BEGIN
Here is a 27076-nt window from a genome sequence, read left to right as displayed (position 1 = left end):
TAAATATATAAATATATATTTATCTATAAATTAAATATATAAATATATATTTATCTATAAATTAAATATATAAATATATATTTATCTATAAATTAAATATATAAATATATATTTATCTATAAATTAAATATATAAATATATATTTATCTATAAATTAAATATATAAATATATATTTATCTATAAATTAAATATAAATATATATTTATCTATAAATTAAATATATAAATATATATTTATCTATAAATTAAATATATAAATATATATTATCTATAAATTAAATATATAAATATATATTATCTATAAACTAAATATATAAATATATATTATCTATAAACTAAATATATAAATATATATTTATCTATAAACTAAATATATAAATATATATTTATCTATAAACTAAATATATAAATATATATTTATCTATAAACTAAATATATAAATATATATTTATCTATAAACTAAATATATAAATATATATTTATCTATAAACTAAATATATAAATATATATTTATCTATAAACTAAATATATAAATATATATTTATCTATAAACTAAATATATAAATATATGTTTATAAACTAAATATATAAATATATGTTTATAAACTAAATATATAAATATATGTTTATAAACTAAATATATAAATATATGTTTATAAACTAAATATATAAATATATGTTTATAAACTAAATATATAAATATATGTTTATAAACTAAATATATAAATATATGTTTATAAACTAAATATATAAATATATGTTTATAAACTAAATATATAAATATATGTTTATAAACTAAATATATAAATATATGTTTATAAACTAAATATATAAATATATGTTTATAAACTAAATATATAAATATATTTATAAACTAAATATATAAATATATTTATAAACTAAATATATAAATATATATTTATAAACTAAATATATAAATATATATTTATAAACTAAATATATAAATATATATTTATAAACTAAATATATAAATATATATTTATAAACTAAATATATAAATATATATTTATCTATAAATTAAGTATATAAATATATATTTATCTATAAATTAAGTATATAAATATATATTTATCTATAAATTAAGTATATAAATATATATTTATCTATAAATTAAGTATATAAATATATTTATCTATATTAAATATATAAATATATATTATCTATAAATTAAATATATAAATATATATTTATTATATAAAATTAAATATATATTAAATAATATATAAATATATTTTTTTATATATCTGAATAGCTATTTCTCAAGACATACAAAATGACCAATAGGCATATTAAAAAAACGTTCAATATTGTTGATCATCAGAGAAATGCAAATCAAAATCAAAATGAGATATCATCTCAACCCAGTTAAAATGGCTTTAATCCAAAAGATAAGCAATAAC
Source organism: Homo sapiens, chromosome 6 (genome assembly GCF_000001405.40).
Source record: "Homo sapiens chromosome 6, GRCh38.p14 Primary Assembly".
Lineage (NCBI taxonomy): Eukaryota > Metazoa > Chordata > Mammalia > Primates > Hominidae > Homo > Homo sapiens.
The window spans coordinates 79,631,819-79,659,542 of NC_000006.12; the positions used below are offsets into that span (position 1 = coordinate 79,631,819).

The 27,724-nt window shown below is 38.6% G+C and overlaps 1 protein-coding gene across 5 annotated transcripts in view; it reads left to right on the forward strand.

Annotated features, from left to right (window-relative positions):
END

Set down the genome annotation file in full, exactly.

Here is a 27076-nt window from a genome sequence, read left to right as displayed (position 1 = left end):
TAAATATATAAATATATATTTATCTATAAATTAAATATATAAATATATATTTATCTATAAATTAAATATATAAATATATATTTATCTATAAATTAAATATATAAATATATATTTATCTATAAATTAAATATATAAATATATATTTATCTATAAATTAAATATATAAATATATATTTATCTATAAATTAAATATAAATATATATTTATCTATAAATTAAATATATAAATATATATTTATCTATAAATTAAATATATAAATATATATTATCTATAAATTAAATATATAAATATATATTATCTATAAACTAAATATATAAATATATATTATCTATAAACTAAATATATAAATATATATTTATCTATAAACTAAATATATAAATATATATTTATCTATAAACTAAATATATAAATATATATTTATCTATAAACTAAATATATAAATATATATTTATCTATAAACTAAATATATAAATATATATTTATCTATAAACTAAATATATAAATATATATTTATCTATAAACTAAATATATAAATATATATTTATCTATAAACTAAATATATAAATATATGTTTATAAACTAAATATATAAATATATGTTTATAAACTAAATATATAAATATATGTTTATAAACTAAATATATAAATATATGTTTATAAACTAAATATATAAATATATGTTTATAAACTAAATATATAAATATATGTTTATAAACTAAATATATAAATATATGTTTATAAACTAAATATATAAATATATGTTTATAAACTAAATATATAAATATATGTTTATAAACTAAATATATAAATATATGTTTATAAACTAAATATATAAATATATGTTTATAAACTAAATATATAAATATATTTATAAACTAAATATATAAATATATTTATAAACTAAATATATAAATATATATTTATAAACTAAATATATAAATATATATTTATAAACTAAATATATAAATATATATTTATAAACTAAATATATAAATATATATTTATAAACTAAATATATAAATATATATTTATCTATAAATTAAGTATATAAATATATATTTATCTATAAATTAAGTATATAAATATATATTTATCTATAAATTAAGTATATAAATATATATTTATCTATAAATTAAGTATATAAATATATTTATCTATATTAAATATATAAATATATATTATCTATAAATTAAATATATAAATATATATTTATTATATAAAATTAAATATATATTAAATAATATATAAATATATTTTTTTATATATCTGAATAGCTATTTCTCAAGACATACAAAATGACCAATAGGCATATTAAAAAAACGTTCAATATTGTTGATCATCAGAGAAATGCAAATCAAAATCAAAATGAGATATCATCTCAACCCAGTTAAAATGGCTTTAATCCAAAAGATAAGCAATAAC
Source organism: Homo sapiens, chromosome 6 (genome assembly GCF_000001405.40).
Source record: "Homo sapiens chromosome 6, GRCh38.p14 Primary Assembly".
Lineage (NCBI taxonomy): Eukaryota > Metazoa > Chordata > Mammalia > Primates > Hominidae > Homo > Homo sapiens.
The window spans coordinates 79,631,819-79,659,542 of NC_000006.12; the positions used below are offsets into that span (position 1 = coordinate 79,631,819).

The 27,724-nt window shown below is 38.6% G+C and overlaps 1 protein-coding gene across 5 annotated transcripts in view; it reads left to right on the forward strand.

Annotated features, from left to right (window-relative positions):